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Chaudhry government did not fail Fijians: Rabuka

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by David Robie USP journalism programme

SUVA: Great Council of Chiefs chairman Sitiveni Rabuka says he believes Fiji's Mahendra Chaudhry government held hostage by rebel gunmen has not failed indigenous Fijians.

He admitted this in a media conference called last night to announce the decision of the council to support the President's steps to return Fiji to constitutional rule.

The council meets again today to consider demands by rebel leader George Speight and details of President Ratu Kamisese Mara's plan to end the five-day-old hostage crisis.

Badgered by reporters questioning Rabuka about claims that he had said the government of Chaudhry, the Pacific country's first Indo-Fijian prime minister, had not served Fijians well, he denied this.

When pressed further, he said that not much more could be expected in the first year of the Fiji Labour Party-led multiracial coalition government.

As he stood up to leave, he added strongly: "I don't think it has failed indigenous Fijians."

Chaudhry was detained by Rabuka's troops in the first coup on 14 May 1987 when he was finance minister in Dr Timoci Bavadra's deposed Labour-led government.

Ironically, Fiji's Sunday Times published a two-day interview with Chaudhry assessing his first year in office two days after the prime minister and his government had been seized at gunpoint in Parliament.

Headlined "Reducing poverty is our poriority," Chaudhry told the newspaper that his government was "making good on its promise to alleviate poverty" and that most Fiji Islanders had "faith" in his government.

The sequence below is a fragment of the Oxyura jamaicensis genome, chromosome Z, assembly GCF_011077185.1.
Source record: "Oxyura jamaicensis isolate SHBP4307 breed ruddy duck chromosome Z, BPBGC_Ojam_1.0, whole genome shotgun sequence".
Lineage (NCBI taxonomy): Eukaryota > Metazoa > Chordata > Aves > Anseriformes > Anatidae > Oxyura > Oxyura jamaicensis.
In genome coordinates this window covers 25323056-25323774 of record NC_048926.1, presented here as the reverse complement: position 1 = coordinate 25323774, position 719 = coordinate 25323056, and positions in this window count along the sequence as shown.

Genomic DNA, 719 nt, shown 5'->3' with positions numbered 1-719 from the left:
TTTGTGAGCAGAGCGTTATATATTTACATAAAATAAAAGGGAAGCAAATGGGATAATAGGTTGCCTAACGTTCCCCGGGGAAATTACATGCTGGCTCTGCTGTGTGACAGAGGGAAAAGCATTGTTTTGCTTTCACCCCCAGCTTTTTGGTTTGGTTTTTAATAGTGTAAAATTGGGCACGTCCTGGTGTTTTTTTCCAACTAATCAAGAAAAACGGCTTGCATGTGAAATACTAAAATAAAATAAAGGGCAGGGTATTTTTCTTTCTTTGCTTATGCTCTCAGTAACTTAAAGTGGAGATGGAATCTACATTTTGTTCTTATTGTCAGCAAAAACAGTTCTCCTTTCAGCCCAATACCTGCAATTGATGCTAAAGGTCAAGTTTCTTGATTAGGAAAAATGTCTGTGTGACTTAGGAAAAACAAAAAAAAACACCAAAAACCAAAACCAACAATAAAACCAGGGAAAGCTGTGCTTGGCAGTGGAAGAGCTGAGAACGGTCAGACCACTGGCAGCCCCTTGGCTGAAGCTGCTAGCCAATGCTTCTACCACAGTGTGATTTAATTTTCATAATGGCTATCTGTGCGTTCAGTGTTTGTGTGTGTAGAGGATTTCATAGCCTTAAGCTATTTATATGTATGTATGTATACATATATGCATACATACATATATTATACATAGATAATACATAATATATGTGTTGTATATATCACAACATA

Outlining his government's achievements, which political observers compare favourably with the seven-year rule of the post-coup elected Rabuka government, Chaudhry cited:

* A reduction in the price of basic food items by removing customs duty and value added tax on such food.

* A reduction in charges for basic utility services, such as electricity and water.

* Introducing a micro-finance scheme which makes it possible for poor people and those on lower incomes to be able to access loan finance to begin small ventures and become economically independent.

* Assistance for women to become economically independent (mainly through the micro finance scheme).

* Boosting budget assistance for education, health and welfare programmes.

* Agricultural development in depressed rural areas.

"[Alleviating poverty] has been our first priority and, of course, at the same time we have been active in taking initiatives and promoting measures to attract investment to promote economic growth," Chaudhry said.

"Overall we achieved an economic growth in 1999 of around 7.5 per cent which is quite remarkable," Chaudhry told the paper.

Asked about the land tenure issue, he replied: "Why [has Rabuka's] Soqosoqo ni Vakavulewa ni Taukei party (SVT) not resolved this problem while they were in power for seven years?"

"Because they found that it was not an easy thing and there should be a balanced approach to it.

"So they are accusing my government of not giving in to the Native Lands Trust Board (NLTB). But our reasons for saying ALTA [Agriculture Landlord and Tenant Act] should be retained are borne out by two independent reports which the SVT government had itself commissioned.

"We have hardly been in government for 12 months and they want us to do what they did not do in seven years."

* Meanwhile, as international condemnation of the armed civilian takeover of Parliament continued, New Zealand Prime Minister Helen Clark ruled out military intervention.

But Deputy Prime Minister Jim Anderton called for a New Zealand ban on any Fiji Islander involved in the insurrection.

He also said he wanted an examination of any bank accounts held in New Zealand by any of the perpetrators and for "Pinochet-style" prosecutions in New Zealand against those accused of human rights violations.


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